Gerry Broome / AP

Injections of an anti-inflammatory drug called canakinumab has been found to lower the risk of heart attack in people who have already survived one attack, according to a recent study by Brigham and Women's hospital in Boston. The drug is normally used for rare inflammatory conditions.

Why it matters: About half of all heart attacks occur in people who don't have high cholesterol levels. Researchers have suspected inflammation has a role in heart disease and this study confirms the connection. Canakinumab itself may not be useful in treating the condition because of side effects, but the finding offers another avenue for treating heart disease in people who don't respond to cholesterol-lowering statins.

The results: Out of the 10,000 patients in the study, those who were given canakinumab had a 15% lower chance of having a heart attack or stroke and a 30% lower risk of having to have an interventional procedure, such as a bypass.

The cons: Prof Martin Bennett, a cardiologist from Cambridge who did not participate in the study, told the Guardian that he his concerns were: 1.The drug (manufactured by Novartis which sponsored the study) is expensive at $200K a year. 2. It appears to increase the risk of developing a severe infection, which one out of a thousand people in the study died from 3. There was a higher risk of death among those who took the drug.

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Coronavirus dashboard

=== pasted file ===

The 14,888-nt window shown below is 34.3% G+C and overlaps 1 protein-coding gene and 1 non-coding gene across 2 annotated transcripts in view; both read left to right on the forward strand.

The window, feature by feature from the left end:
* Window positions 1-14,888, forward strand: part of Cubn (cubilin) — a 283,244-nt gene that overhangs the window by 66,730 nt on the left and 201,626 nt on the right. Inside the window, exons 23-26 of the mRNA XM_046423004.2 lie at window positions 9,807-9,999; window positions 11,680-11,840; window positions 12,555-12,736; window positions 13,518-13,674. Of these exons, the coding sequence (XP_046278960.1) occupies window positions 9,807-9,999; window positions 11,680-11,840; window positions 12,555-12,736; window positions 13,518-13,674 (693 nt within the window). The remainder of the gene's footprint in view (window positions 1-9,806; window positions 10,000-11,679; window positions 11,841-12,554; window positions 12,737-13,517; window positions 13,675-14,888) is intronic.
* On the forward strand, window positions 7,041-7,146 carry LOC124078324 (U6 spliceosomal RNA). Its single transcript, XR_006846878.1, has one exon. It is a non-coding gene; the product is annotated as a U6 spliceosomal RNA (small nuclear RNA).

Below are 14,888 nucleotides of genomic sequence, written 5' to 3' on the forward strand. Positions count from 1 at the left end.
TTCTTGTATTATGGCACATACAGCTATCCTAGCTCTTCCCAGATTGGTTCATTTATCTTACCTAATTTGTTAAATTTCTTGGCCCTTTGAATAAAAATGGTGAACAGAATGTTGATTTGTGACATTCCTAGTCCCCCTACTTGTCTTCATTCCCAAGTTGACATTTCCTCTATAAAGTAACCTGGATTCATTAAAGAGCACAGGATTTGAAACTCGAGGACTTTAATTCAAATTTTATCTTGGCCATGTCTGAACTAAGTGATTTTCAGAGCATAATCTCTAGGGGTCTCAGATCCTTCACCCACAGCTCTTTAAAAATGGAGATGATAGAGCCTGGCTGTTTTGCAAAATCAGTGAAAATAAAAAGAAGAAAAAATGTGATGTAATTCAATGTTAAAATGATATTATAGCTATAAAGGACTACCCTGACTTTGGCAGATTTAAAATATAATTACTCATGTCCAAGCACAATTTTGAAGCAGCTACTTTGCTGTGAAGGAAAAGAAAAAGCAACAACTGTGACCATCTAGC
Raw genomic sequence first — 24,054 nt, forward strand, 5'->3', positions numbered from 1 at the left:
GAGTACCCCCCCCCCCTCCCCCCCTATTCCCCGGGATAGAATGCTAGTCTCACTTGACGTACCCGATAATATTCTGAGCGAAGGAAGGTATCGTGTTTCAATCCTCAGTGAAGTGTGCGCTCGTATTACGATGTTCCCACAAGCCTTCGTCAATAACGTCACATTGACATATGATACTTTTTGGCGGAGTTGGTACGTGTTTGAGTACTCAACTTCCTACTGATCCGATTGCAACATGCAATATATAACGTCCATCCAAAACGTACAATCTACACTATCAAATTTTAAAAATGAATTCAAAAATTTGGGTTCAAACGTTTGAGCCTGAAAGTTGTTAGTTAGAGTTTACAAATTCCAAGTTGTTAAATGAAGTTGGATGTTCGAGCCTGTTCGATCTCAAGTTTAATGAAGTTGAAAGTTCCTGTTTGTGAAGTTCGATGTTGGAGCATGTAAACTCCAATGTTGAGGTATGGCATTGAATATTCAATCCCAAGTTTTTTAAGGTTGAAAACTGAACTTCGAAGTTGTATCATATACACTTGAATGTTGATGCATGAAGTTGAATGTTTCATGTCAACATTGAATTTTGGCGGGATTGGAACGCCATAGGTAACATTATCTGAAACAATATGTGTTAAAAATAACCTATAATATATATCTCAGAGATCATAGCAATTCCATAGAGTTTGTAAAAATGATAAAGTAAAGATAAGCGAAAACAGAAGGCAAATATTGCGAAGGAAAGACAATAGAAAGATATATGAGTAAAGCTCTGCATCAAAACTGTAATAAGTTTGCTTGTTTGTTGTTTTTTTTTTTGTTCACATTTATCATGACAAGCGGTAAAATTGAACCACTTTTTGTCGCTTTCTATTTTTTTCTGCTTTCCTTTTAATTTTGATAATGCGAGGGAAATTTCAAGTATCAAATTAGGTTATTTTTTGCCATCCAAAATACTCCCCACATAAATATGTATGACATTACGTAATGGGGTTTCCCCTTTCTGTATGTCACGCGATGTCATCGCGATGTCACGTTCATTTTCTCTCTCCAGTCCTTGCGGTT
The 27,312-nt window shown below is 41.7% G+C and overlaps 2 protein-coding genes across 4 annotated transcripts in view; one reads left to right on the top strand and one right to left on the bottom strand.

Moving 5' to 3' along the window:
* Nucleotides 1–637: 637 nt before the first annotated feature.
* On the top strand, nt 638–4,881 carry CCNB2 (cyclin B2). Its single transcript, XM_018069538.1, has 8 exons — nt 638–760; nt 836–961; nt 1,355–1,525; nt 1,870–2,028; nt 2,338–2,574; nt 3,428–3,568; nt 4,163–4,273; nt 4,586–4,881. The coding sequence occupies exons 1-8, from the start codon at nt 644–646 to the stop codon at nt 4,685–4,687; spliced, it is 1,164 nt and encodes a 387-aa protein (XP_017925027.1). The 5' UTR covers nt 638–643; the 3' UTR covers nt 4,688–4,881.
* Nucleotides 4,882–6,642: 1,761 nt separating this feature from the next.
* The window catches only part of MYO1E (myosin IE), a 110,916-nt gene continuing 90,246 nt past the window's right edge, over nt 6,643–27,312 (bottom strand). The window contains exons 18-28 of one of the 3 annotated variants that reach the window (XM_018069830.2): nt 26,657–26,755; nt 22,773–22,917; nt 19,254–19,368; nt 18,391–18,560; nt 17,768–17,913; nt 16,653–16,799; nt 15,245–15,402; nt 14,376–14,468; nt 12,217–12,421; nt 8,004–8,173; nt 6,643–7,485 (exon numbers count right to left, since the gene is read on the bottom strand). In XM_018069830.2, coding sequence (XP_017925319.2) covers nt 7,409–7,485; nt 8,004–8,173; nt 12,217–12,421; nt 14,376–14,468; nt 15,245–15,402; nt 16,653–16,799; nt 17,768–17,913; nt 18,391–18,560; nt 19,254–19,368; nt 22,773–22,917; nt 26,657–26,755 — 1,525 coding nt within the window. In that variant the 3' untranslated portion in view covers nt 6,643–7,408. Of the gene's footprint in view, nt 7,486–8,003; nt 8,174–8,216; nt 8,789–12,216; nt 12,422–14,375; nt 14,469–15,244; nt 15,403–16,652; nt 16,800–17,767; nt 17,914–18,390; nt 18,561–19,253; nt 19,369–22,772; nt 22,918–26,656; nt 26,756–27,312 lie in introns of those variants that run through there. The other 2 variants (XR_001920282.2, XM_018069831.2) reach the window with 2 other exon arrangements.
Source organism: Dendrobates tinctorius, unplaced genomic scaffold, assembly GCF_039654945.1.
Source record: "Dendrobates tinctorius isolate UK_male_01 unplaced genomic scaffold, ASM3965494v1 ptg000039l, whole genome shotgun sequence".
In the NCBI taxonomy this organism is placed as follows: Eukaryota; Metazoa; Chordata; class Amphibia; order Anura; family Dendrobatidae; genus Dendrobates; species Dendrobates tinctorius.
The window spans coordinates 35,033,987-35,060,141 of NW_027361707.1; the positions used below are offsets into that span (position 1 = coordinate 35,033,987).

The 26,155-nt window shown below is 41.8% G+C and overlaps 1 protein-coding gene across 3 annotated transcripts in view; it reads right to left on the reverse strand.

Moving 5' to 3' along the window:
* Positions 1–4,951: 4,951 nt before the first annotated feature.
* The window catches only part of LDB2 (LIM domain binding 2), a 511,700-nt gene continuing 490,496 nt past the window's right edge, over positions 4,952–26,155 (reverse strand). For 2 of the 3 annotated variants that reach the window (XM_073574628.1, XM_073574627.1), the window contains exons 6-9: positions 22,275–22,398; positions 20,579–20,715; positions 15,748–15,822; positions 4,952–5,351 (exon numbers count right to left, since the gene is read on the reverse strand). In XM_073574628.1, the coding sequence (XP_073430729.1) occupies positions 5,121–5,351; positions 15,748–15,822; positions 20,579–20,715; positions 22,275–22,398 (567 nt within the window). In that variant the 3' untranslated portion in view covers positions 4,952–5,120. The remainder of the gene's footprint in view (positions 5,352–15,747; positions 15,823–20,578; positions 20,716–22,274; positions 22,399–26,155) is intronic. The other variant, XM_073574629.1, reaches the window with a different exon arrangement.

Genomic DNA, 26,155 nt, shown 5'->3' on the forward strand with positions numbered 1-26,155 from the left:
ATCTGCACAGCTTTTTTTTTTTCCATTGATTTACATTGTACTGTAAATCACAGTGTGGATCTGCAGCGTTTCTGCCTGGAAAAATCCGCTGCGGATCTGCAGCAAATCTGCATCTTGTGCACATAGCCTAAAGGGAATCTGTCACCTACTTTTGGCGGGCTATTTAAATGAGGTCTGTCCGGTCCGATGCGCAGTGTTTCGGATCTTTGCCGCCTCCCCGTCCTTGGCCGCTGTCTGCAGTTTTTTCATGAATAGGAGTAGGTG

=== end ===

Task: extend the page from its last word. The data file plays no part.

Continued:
Illustration: Aïda Amer/Axios

  1. Global: Total confirmed cases as of 4:30 p.m. ET: 21,020,216 — Total deaths: 761,393— Total recoveries: 13,048,303Map.
  2. U.S.: Total confirmed cases as of 4:30 p.m. ET: 5,289,323 — Total deaths: 167,948 — Total recoveries: 1,774,648 — Total tests: 64,831,306Map.
  3. Health: CDC: Survivors of COVID-19 have up to three months of immunity Fauci believes normalcy will return by "the end of 2021" with vaccine — The pandemic's toll on mental health.
  4. Business: How small businesses got stiffed — Unemployment starts moving in the right direction.
  5. Cities: Coronavirus pandemic dims NYC's annual 9/11 Tribute in Light.
  6. Politics: Biden signals fall strategy with new ads.

Harris: "Women are going to be a priority" in Biden administration

Sen. Kamala Harris at an event in Wilmington, Del. Photo: Drew Angerer/Getty Images

In her first sit-down interview since being named Joe Biden's running mate, Sen. Kamala Harris talked about what she'll do to fight for women if elected VP, and how the Democrats are thinking about voter turnout strategies ahead of November.

What they're saying: "In a Biden-Harris administration women are going to be a priority, understanding that women have many priorities and all of them must be acknowledged," Harris told The 19th*'s Errin Haines-Whack.

Facebook goes after Apple

Illustration: Lazaro Gamio/Axios

Facebook is seeking to force a face-off with Apple over its 30% in-app purchase commission fee, which Facebook suggests hurts small businesses struggling to get by during the pandemic.

The big picture: Facebook has never publicly gone after Apple, a key strategic partner, this aggressively. Both companies face antitrust scrutiny, which in Apple's case has centered on the very fee structure Facebook is now attacking.